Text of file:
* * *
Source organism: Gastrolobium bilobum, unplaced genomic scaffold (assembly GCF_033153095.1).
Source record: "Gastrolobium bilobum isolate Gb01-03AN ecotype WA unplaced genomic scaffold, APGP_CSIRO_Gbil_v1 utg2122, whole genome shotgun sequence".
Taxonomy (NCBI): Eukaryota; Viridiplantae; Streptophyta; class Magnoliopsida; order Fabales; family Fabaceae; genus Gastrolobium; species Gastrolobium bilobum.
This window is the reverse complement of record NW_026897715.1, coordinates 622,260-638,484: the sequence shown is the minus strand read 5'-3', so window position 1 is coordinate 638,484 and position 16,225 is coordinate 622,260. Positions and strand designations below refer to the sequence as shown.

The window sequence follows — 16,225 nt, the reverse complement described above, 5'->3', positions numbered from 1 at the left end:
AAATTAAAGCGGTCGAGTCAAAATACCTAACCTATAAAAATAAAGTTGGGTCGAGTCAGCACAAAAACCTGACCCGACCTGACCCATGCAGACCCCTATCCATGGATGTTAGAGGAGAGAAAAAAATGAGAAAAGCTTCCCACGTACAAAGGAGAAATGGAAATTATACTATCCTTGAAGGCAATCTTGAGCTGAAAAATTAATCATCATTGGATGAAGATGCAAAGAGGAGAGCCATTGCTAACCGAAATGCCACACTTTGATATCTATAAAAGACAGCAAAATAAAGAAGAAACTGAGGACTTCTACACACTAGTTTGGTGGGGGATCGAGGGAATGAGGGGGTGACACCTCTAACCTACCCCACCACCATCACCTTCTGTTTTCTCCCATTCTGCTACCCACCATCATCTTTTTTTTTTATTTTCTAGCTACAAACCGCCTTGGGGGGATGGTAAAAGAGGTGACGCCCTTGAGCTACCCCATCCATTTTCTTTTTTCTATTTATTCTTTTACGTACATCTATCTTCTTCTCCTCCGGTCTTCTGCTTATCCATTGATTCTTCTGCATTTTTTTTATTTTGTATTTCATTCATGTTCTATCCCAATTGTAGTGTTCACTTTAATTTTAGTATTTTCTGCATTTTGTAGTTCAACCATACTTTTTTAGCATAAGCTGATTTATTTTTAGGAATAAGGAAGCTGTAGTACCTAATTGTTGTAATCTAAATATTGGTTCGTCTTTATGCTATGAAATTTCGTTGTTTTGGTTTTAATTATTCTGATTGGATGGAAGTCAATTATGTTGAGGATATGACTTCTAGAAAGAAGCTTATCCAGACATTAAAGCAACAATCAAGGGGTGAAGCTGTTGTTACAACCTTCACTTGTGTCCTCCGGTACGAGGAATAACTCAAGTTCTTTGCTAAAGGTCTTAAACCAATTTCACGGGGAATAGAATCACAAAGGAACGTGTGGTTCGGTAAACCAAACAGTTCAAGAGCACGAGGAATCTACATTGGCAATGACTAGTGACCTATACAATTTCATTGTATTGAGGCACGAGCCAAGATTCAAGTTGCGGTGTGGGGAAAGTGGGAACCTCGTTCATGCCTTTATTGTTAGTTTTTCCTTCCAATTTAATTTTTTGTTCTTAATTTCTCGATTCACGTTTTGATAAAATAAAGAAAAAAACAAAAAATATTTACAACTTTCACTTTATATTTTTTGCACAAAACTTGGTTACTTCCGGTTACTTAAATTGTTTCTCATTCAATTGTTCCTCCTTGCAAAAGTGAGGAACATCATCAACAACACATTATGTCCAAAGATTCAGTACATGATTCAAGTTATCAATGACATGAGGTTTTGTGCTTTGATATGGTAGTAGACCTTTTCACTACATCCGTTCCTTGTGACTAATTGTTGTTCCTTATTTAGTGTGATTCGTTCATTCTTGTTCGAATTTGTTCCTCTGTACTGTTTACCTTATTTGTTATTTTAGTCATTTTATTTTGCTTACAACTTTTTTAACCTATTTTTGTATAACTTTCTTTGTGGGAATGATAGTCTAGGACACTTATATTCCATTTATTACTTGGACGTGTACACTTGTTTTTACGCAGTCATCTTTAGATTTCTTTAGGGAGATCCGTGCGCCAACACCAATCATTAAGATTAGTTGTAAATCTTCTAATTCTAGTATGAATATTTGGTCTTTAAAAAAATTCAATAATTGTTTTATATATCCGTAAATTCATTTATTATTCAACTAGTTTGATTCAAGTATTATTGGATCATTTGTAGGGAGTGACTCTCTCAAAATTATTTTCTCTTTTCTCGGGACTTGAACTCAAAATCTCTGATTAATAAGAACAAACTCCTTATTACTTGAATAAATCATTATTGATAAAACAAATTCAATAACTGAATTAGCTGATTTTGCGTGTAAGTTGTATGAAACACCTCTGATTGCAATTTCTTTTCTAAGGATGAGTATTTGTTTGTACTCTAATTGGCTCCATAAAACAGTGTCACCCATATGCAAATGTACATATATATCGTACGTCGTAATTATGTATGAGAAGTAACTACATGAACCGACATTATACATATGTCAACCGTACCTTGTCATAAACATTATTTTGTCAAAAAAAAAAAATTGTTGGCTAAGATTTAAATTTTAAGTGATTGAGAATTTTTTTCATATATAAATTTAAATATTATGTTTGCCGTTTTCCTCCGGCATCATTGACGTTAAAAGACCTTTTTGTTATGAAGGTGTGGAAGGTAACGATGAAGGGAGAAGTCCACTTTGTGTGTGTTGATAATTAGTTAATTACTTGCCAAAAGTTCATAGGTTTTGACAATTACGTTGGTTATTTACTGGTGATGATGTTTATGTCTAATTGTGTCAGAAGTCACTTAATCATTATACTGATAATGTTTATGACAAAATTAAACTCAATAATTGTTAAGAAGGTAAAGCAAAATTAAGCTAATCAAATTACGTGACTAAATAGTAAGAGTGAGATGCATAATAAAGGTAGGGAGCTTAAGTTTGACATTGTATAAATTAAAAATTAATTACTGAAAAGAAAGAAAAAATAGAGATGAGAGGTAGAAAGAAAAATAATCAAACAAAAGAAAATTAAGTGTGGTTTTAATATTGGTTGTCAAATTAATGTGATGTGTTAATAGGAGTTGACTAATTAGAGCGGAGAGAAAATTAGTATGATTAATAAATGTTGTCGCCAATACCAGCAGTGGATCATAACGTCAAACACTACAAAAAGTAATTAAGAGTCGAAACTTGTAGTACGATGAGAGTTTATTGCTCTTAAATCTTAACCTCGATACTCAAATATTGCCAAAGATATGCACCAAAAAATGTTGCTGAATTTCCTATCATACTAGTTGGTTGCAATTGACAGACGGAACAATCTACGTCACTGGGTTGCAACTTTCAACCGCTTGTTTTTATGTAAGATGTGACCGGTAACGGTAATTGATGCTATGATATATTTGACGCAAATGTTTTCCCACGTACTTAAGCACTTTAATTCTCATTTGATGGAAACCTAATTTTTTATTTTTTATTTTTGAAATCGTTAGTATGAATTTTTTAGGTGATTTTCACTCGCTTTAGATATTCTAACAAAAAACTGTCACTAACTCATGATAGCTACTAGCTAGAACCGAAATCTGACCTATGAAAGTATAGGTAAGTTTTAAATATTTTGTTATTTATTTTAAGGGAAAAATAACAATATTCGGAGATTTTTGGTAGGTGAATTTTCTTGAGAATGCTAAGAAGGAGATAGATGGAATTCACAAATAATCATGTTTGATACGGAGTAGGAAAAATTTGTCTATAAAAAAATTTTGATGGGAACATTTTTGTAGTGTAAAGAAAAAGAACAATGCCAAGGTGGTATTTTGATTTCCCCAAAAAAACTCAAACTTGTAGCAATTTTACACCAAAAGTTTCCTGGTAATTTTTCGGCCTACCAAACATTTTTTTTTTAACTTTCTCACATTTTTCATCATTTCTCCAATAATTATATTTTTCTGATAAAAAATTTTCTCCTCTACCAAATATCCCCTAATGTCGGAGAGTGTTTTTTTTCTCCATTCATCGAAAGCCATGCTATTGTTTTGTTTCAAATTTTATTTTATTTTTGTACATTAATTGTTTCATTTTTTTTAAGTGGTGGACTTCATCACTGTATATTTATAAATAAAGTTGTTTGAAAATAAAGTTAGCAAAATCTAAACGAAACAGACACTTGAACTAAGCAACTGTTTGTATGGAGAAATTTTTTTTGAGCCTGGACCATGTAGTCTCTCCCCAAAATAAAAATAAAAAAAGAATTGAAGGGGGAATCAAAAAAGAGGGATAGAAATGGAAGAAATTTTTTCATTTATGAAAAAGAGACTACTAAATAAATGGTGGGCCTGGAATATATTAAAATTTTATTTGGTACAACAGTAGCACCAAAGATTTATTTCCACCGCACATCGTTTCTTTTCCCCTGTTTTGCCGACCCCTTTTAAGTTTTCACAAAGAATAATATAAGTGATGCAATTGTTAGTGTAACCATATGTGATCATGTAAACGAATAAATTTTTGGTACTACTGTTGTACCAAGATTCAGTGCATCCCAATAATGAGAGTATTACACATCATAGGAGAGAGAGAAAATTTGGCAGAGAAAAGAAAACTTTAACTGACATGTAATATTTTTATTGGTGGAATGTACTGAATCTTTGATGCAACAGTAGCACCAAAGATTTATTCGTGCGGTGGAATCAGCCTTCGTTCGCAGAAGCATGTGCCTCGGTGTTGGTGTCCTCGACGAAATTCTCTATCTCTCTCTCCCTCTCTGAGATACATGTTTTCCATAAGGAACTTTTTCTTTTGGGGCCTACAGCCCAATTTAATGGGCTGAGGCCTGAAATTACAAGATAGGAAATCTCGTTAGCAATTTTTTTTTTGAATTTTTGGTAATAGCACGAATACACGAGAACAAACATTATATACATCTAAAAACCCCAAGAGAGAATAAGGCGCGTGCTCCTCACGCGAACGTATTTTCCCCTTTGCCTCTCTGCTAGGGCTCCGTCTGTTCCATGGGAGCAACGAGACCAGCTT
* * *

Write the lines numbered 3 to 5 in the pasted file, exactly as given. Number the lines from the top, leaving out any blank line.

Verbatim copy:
Taxonomy (NCBI): Eukaryota; Viridiplantae; Streptophyta; class Magnoliopsida; order Fabales; family Fabaceae; genus Gastrolobium; species Gastrolobium bilobum.
This window is the reverse complement of record NW_026897715.1, coordinates 622,260-638,484: the sequence shown is the minus strand read 5'-3', so window position 1 is coordinate 638,484 and position 16,225 is coordinate 622,260. Positions and strand designations below refer to the sequence as shown.

The window sequence follows — 16,225 nt, the reverse complement described above, 5'->3', positions numbered from 1 at the left end: